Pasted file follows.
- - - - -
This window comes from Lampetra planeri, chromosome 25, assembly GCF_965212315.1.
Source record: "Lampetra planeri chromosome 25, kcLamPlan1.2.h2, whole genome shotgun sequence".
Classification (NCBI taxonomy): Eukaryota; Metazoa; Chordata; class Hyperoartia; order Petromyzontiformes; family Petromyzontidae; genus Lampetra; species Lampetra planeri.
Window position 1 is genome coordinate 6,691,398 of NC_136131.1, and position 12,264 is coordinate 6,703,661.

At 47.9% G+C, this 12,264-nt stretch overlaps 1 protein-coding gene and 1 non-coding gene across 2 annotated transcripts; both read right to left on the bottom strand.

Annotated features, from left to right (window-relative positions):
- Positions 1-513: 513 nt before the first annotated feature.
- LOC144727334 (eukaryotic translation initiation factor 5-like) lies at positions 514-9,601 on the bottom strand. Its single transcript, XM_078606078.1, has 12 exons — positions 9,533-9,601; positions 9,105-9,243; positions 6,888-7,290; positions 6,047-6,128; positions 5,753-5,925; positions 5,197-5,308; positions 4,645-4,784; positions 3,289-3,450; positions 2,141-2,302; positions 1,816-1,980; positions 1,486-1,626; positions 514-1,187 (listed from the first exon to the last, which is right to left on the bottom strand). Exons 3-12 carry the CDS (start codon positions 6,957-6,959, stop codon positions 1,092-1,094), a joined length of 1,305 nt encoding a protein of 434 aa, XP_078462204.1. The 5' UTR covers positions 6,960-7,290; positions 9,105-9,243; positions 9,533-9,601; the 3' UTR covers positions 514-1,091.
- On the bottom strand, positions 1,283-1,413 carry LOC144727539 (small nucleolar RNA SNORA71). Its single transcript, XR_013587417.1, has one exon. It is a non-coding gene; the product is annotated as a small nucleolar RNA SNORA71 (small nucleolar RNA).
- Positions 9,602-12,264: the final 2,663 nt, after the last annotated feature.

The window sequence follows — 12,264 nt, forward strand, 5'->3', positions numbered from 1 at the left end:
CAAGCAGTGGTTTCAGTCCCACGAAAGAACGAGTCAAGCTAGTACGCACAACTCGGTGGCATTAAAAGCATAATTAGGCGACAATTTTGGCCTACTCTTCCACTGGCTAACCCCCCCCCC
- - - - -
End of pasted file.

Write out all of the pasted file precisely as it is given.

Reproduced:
This window comes from Lampetra planeri, chromosome 25, assembly GCF_965212315.1.
Source record: "Lampetra planeri chromosome 25, kcLamPlan1.2.h2, whole genome shotgun sequence".
Classification (NCBI taxonomy): Eukaryota; Metazoa; Chordata; class Hyperoartia; order Petromyzontiformes; family Petromyzontidae; genus Lampetra; species Lampetra planeri.
Window position 1 is genome coordinate 6,691,398 of NC_136131.1, and position 12,264 is coordinate 6,703,661.

At 47.9% G+C, this 12,264-nt stretch overlaps 1 protein-coding gene and 1 non-coding gene across 2 annotated transcripts; both read right to left on the bottom strand.

Annotated features, from left to right (window-relative positions):
- Positions 1-513: 513 nt before the first annotated feature.
- LOC144727334 (eukaryotic translation initiation factor 5-like) lies at positions 514-9,601 on the bottom strand. Its single transcript, XM_078606078.1, has 12 exons — positions 9,533-9,601; positions 9,105-9,243; positions 6,888-7,290; positions 6,047-6,128; positions 5,753-5,925; positions 5,197-5,308; positions 4,645-4,784; positions 3,289-3,450; positions 2,141-2,302; positions 1,816-1,980; positions 1,486-1,626; positions 514-1,187 (listed from the first exon to the last, which is right to left on the bottom strand). Exons 3-12 carry the CDS (start codon positions 6,957-6,959, stop codon positions 1,092-1,094), a joined length of 1,305 nt encoding a protein of 434 aa, XP_078462204.1. The 5' UTR covers positions 6,960-7,290; positions 9,105-9,243; positions 9,533-9,601; the 3' UTR covers positions 514-1,091.
- On the bottom strand, positions 1,283-1,413 carry LOC144727539 (small nucleolar RNA SNORA71). Its single transcript, XR_013587417.1, has one exon. It is a non-coding gene; the product is annotated as a small nucleolar RNA SNORA71 (small nucleolar RNA).
- Positions 9,602-12,264: the final 2,663 nt, after the last annotated feature.

The window sequence follows — 12,264 nt, forward strand, 5'->3', positions numbered from 1 at the left end:
CAAGCAGTGGTTTCAGTCCCACGAAAGAACGAGTCAAGCTAGTACGCACAACTCGGTGGCATTAAAAGCATAATTAGGCGACAATTTTGGCCTACTCTTCCACTGGCTAACCCCCCCCCC